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“The Bosses’ Convention”

Topic:
Democratic Nomination
Source:
Harper's Weekly
Cartoonist:
Thomas Nast
Date:
July 12, 1884, p. 441
Click for image enlargement and complete HarpWeek explanation >
Most Republicans who bolted their party after Blaine's nomination retained an ingrained skepticism about (if not outright aversion to) the character of the Democratic party. That attitude is evident in his Harper's Weekly cover cartoon in which artist Thomas Nast labels the Democratic National Convention a "circus." The issue was published July 2, just days before the meeting convened in Chicago. Blaine is depicted as the self-serving boss of a political machine, who associates with two similar bosses of the Democratic party, John Kelly (center) of New York City's Tammany Hall, and Benjamin Butler (right), former congressman and governor of Massachusetts. An intrigued Blaine ponders Kelly's promise to join the Republican nominee after the convention, if the Democratic nomination is not to the liking of the Tammany Hall leader. Blaine carries a salesman's satchel on which the cartoonist has transformed the title of the nominee's recently-published political history, Twenty Years in Congress, into a selfish pitch for himself. Under his arm, Blaine totes his record, which is filled with scandals ("Mulligan Letters").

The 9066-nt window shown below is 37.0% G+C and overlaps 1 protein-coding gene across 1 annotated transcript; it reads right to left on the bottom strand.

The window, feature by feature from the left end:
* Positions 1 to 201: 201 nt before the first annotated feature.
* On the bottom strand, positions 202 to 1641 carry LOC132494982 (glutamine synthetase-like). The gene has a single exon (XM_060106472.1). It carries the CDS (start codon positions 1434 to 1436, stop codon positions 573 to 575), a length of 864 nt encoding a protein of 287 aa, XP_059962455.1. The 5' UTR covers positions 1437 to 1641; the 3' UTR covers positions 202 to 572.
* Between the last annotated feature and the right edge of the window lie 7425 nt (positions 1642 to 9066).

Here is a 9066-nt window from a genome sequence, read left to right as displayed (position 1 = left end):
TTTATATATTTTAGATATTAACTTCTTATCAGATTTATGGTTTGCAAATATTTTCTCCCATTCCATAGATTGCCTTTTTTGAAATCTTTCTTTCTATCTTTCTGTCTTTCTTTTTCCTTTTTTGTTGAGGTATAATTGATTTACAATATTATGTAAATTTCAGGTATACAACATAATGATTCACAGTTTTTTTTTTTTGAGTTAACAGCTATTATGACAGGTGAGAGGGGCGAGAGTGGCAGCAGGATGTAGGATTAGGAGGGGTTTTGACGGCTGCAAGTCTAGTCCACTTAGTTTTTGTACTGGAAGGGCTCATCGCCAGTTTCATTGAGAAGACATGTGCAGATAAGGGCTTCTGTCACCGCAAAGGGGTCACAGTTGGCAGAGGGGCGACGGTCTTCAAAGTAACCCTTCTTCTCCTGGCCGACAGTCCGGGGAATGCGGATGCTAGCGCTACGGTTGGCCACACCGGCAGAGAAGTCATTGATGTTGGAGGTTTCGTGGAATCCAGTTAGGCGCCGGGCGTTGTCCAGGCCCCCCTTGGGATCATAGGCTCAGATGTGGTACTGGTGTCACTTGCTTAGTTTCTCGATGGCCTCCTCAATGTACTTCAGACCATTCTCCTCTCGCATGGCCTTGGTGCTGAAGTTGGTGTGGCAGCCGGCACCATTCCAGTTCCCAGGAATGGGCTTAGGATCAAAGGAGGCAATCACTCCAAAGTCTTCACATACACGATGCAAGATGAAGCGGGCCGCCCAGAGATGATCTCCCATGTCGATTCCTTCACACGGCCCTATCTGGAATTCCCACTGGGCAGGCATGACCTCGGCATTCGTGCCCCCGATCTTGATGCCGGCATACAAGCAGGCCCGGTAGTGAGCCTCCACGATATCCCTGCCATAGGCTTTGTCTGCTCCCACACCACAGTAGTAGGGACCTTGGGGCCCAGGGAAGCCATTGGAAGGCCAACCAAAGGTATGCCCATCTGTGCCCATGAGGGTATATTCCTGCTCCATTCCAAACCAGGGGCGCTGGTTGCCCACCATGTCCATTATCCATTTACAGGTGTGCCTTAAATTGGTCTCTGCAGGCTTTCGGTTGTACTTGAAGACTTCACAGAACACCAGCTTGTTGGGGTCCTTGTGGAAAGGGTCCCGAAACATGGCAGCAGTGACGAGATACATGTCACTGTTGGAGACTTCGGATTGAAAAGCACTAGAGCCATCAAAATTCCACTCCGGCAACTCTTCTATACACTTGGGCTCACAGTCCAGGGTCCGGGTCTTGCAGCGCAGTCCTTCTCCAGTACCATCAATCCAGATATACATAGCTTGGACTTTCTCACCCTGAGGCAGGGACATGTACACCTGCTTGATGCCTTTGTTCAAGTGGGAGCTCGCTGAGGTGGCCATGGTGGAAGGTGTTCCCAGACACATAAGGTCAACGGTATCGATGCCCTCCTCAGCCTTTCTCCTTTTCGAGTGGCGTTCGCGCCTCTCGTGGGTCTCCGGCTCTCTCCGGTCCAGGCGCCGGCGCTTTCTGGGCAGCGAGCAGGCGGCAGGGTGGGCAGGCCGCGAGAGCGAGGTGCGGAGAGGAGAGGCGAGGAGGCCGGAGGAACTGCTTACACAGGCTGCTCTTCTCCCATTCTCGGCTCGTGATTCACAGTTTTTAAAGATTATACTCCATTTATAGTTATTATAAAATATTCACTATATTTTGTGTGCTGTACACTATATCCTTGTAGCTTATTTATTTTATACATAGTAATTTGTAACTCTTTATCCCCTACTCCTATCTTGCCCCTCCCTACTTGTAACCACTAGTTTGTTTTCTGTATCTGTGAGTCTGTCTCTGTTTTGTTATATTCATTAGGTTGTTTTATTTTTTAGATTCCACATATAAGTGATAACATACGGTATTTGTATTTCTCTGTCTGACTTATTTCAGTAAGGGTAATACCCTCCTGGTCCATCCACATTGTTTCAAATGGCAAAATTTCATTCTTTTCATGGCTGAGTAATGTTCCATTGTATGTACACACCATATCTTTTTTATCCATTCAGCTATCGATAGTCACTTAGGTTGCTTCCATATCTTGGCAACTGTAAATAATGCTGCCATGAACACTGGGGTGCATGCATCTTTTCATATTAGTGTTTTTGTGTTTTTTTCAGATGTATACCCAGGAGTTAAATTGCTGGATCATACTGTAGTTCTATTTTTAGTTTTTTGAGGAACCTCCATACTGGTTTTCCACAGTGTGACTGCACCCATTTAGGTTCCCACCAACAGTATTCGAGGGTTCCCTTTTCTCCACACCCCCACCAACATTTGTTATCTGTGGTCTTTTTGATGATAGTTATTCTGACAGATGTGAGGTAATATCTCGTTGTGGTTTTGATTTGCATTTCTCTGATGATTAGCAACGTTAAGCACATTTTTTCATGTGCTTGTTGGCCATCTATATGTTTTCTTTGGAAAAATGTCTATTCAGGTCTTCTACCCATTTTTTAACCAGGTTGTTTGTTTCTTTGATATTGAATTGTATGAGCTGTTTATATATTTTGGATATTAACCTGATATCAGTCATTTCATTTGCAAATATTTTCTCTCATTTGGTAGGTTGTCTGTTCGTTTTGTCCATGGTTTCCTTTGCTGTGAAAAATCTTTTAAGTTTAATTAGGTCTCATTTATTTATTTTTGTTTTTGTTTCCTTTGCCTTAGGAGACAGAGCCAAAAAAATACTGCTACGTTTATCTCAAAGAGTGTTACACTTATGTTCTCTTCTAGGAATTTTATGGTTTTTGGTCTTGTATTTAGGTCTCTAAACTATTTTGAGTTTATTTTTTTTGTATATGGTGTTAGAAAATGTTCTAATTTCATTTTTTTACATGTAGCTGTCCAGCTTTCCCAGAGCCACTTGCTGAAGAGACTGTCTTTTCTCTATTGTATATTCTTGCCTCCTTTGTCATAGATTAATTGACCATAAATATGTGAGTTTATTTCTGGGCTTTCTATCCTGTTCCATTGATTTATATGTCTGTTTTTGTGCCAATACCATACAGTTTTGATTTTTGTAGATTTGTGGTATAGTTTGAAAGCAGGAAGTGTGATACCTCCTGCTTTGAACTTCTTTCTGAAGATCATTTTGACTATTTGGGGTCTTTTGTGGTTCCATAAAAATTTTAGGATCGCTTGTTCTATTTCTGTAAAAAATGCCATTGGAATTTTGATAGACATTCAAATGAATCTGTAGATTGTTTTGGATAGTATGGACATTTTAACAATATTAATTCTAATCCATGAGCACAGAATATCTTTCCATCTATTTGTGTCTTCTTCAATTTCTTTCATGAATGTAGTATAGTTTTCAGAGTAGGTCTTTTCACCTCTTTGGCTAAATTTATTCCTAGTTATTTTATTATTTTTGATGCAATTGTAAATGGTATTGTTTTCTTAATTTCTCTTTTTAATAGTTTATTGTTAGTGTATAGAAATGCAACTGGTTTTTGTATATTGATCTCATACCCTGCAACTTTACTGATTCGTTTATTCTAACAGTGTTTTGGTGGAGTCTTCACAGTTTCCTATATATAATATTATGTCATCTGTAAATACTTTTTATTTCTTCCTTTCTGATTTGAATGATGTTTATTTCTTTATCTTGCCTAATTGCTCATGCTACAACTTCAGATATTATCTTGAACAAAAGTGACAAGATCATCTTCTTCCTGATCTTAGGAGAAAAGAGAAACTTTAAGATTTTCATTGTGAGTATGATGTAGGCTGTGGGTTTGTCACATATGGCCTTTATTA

Click for image enlargement and complete HarpWeek explanation >

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